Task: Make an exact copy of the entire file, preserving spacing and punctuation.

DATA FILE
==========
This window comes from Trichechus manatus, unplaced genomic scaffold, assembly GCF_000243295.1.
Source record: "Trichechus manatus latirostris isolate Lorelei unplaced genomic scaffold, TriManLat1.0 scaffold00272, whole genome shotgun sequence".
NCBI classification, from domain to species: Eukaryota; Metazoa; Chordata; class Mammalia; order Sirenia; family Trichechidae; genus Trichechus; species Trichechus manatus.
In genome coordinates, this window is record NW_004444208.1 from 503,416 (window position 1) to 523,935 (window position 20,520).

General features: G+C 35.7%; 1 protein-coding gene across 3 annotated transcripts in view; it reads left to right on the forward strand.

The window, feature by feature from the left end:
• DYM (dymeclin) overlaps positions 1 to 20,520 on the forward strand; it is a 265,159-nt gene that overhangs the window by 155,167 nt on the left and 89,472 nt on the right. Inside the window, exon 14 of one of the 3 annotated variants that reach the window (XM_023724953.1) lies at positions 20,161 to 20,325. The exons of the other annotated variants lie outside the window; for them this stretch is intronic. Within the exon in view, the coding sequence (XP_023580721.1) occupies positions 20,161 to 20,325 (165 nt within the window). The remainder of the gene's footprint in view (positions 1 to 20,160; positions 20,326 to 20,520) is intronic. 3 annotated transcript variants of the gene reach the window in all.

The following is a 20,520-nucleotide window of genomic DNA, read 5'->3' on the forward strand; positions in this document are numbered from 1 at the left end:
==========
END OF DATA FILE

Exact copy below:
This window comes from Trichechus manatus, unplaced genomic scaffold, assembly GCF_000243295.1.
Source record: "Trichechus manatus latirostris isolate Lorelei unplaced genomic scaffold, TriManLat1.0 scaffold00272, whole genome shotgun sequence".
NCBI classification, from domain to species: Eukaryota; Metazoa; Chordata; class Mammalia; order Sirenia; family Trichechidae; genus Trichechus; species Trichechus manatus.
In genome coordinates, this window is record NW_004444208.1 from 503,416 (window position 1) to 523,935 (window position 20,520).

General features: G+C 35.7%; 1 protein-coding gene across 3 annotated transcripts in view; it reads left to right on the forward strand.

The window, feature by feature from the left end:
• DYM (dymeclin) overlaps positions 1 to 20,520 on the forward strand; it is a 265,159-nt gene that overhangs the window by 155,167 nt on the left and 89,472 nt on the right. Inside the window, exon 14 of one of the 3 annotated variants that reach the window (XM_023724953.1) lies at positions 20,161 to 20,325. The exons of the other annotated variants lie outside the window; for them this stretch is intronic. Within the exon in view, the coding sequence (XP_023580721.1) occupies positions 20,161 to 20,325 (165 nt within the window). The remainder of the gene's footprint in view (positions 1 to 20,160; positions 20,326 to 20,520) is intronic. 3 annotated transcript variants of the gene reach the window in all.

The following is a 20,520-nucleotide window of genomic DNA, read 5'->3' on the forward strand; positions in this document are numbered from 1 at the left end: